We did a lot of cards to different stages, we never called ourselves professionals, but the bottom line is we were darn good at what we were doing. We would do cars to different stages of repair. Some cars we would remove stainless, doors, hoods, trunks, etc. for a more complete job without actually restoring the complete car. I guess in some cases the true meaning would be, it don’t go but it sure does shine, would have applied. Bottom line, what you got to spend is what you get. That is still true today. Working on cars was our hobby by trade. Myself and three brothers own our own construction company.
This car started out in life belonging to a doctor in Santa Fe, New Mexico and he had given it to his son to use while in university. The doctor had removed all the side trim and painted the car white.
After that the doctor sold it to someone in Albuquerque, New Mexico who picked up a set of side trim for a 1955 Mercury. He sold it to the man in Chama that I bought it from. Dick Snyder went to Missouri and got me a wagon with the correct trim on it, which we restored and used.
I purchased the 1956 Mercury Wagon in Chama, New Mexico. I had recruited fellow club members Craig and Sharon Seyfried of Cannon City, Colorado to go and look at it for me. With Craig's approval I made the purchase. Craig and Sharon were good enough to go back and pick up the wagon and bring it to a regional meet at Yates Centre, Kansas that fall. Gerald Upshall and Dick Snyder went with me to pick it up. We had a short visit with many club members at that meet in that interesting little town.
We got the car back home OK and a couple weeks later started working on the wagon. We did not do a frame off restoration on it - as is was going to be a good driver quality car. Our body and paint guy could not believe how clean and solid the body was. The motor and the transmission were completely rebuilt.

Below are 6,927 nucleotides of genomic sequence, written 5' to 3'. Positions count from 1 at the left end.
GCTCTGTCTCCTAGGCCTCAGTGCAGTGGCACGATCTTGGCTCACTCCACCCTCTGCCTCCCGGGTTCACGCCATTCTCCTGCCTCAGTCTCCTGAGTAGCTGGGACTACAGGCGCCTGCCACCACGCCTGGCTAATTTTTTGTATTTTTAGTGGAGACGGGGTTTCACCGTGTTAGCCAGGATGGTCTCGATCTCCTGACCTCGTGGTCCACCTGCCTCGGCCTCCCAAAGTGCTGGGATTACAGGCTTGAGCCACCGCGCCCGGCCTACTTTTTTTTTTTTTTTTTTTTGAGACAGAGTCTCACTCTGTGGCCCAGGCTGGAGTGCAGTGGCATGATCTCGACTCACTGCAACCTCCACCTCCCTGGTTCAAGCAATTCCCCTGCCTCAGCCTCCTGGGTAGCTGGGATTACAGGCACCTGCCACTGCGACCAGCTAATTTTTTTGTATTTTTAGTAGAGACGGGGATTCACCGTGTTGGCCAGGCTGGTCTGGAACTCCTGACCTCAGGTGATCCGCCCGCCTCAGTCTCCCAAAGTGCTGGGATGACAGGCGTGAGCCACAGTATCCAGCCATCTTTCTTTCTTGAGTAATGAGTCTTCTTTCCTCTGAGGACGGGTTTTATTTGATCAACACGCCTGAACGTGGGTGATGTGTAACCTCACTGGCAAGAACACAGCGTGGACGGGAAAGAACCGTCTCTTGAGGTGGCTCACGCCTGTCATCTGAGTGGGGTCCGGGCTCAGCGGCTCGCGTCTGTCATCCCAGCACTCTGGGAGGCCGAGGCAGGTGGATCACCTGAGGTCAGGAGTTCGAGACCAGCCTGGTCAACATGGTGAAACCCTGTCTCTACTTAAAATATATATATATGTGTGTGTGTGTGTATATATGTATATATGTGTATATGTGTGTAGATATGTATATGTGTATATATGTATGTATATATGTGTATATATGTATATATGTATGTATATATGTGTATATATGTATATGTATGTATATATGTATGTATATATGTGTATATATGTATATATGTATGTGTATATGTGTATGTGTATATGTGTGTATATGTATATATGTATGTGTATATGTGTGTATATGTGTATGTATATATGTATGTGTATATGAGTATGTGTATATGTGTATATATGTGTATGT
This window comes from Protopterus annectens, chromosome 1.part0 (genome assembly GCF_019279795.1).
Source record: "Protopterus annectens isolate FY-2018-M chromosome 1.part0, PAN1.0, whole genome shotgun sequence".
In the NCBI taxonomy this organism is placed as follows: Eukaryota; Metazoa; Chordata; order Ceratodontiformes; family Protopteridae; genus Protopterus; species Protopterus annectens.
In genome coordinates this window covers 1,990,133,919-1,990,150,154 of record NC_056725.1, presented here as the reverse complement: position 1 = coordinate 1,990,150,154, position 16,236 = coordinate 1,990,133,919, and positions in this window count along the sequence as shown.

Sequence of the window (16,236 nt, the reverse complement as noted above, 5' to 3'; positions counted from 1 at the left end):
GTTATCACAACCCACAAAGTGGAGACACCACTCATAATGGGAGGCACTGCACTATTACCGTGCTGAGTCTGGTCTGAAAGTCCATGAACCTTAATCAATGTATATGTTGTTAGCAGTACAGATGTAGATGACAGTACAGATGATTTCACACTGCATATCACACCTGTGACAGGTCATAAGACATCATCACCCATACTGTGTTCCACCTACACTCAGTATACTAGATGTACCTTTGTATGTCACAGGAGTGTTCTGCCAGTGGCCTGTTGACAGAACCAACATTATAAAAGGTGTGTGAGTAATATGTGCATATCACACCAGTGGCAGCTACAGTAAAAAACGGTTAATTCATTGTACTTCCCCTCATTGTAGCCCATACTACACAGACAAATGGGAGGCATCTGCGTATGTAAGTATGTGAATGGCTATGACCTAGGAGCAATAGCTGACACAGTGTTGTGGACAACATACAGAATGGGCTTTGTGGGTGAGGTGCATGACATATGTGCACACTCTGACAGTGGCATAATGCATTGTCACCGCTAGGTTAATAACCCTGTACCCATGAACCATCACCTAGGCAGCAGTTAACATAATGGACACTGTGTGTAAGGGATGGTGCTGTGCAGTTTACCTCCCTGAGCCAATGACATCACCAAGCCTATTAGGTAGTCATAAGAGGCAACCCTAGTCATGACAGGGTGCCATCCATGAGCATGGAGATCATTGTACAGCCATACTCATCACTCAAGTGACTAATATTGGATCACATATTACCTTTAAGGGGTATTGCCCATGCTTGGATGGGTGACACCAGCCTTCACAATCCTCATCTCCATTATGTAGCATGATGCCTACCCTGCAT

Sold - $45000. That’s the last words I wanted to hear. I got back into my car and headed home - back to Wisconsin - from a long drive to Lancaster Ohio. Okay, here’s the deal. Growing up in Berwick Pennsylvania, I had a car that I had purchased with the help of my uncle, a 1956 Mercury Montclair Convertible. Now you know, being 17 in 1961 with a convertible, you kind of had it made, especially with the chicks. It seemed almost every night there was a dance somewhere that I went to. Well, one night a Friday night, my friend Larry and I were heading to a dance somewhere near Shickshinny, and of course, I was in a hurry to get there. We never made it to the dance. We were traveling on old country roads, a d of course I was showing off as to what the old Merc could do. I hit a bad curve doing nearly 90 and lost control and flipped the car over into a field. God had to be looking down on this idiot and neither my friend nor I was badly hurt. Larry was thrown out of the car as it flipped and I had a death grip on the steering wheel as it went over. Larry was fine but somehow my arm got messed up and swelled up almost as big as my leg. The police showed up. I lied like hell saying I was run off the road by another car. I never got a ticket, but my car was totaled. That’s what showing off and being a smart a__ got me. Now I was paying the bank for something I no longer had. I remember buying that car from a car dealer called Remco Mercury in Berwick for $600.00 Okay, lets fast forward to the $45,000 sold part of the story.
We were always a Ford family. Our family car when I was a child was a 1956 Customline. My father drove a 1955 Mainline 100 miles for his daily commute. So as a child, that image of a car, that specific 1955/56 Ford shape, is what was instilled into my psyche - THAT is what a car looks like.